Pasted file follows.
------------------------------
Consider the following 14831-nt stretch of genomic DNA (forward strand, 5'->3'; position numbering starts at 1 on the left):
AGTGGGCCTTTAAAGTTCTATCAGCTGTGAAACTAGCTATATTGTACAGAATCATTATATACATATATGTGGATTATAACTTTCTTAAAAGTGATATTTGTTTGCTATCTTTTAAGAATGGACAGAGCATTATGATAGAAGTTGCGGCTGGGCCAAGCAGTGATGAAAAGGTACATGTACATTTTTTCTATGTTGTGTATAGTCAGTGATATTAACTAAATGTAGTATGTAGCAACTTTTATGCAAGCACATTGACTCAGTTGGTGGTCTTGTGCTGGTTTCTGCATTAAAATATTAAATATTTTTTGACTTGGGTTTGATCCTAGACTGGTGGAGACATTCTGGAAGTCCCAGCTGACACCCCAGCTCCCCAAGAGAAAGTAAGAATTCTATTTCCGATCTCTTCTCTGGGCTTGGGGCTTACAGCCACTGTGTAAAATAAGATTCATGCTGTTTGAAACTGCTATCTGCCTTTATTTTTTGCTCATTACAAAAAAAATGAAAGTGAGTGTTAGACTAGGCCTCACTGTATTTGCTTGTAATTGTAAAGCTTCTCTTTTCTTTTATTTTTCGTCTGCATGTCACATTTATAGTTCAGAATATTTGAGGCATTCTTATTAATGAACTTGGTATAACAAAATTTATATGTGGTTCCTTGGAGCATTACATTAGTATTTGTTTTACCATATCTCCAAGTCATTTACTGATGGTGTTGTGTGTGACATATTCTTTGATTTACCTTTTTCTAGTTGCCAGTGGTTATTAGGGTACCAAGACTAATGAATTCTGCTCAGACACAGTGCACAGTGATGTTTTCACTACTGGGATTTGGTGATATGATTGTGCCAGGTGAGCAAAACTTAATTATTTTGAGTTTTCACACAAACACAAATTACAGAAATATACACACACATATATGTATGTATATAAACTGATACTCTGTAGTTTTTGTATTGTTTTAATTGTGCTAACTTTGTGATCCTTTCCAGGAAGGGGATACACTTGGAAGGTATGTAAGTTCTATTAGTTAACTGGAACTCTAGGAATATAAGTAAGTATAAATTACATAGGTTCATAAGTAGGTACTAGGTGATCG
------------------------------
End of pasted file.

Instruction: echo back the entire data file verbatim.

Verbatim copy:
Consider the following 14831-nt stretch of genomic DNA (forward strand, 5'->3'; position numbering starts at 1 on the left):
AGTGGGCCTTTAAAGTTCTATCAGCTGTGAAACTAGCTATATTGTACAGAATCATTATATACATATATGTGGATTATAACTTTCTTAAAAGTGATATTTGTTTGCTATCTTTTAAGAATGGACAGAGCATTATGATAGAAGTTGCGGCTGGGCCAAGCAGTGATGAAAAGGTACATGTACATTTTTTCTATGTTGTGTATAGTCAGTGATATTAACTAAATGTAGTATGTAGCAACTTTTATGCAAGCACATTGACTCAGTTGGTGGTCTTGTGCTGGTTTCTGCATTAAAATATTAAATATTTTTTGACTTGGGTTTGATCCTAGACTGGTGGAGACATTCTGGAAGTCCCAGCTGACACCCCAGCTCCCCAAGAGAAAGTAAGAATTCTATTTCCGATCTCTTCTCTGGGCTTGGGGCTTACAGCCACTGTGTAAAATAAGATTCATGCTGTTTGAAACTGCTATCTGCCTTTATTTTTTGCTCATTACAAAAAAAATGAAAGTGAGTGTTAGACTAGGCCTCACTGTATTTGCTTGTAATTGTAAAGCTTCTCTTTTCTTTTATTTTTCGTCTGCATGTCACATTTATAGTTCAGAATATTTGAGGCATTCTTATTAATGAACTTGGTATAACAAAATTTATATGTGGTTCCTTGGAGCATTACATTAGTATTTGTTTTACCATATCTCCAAGTCATTTACTGATGGTGTTGTGTGTGACATATTCTTTGATTTACCTTTTTCTAGTTGCCAGTGGTTATTAGGGTACCAAGACTAATGAATTCTGCTCAGACACAGTGCACAGTGATGTTTTCACTACTGGGATTTGGTGATATGATTGTGCCAGGTGAGCAAAACTTAATTATTTTGAGTTTTCACACAAACACAAATTACAGAAATATACACACACATATATGTATGTATATAAACTGATACTCTGTAGTTTTTGTATTGTTTTAATTGTGCTAACTTTGTGATCCTTTCCAGGAAGGGGATACACTTGGAAGGTATGTAAGTTCTATTAGTTAACTGGAACTCTAGGAATATAAGTAAGTATAAATTACATAGGTTCATAAGTAGGTACTAGGTGATCG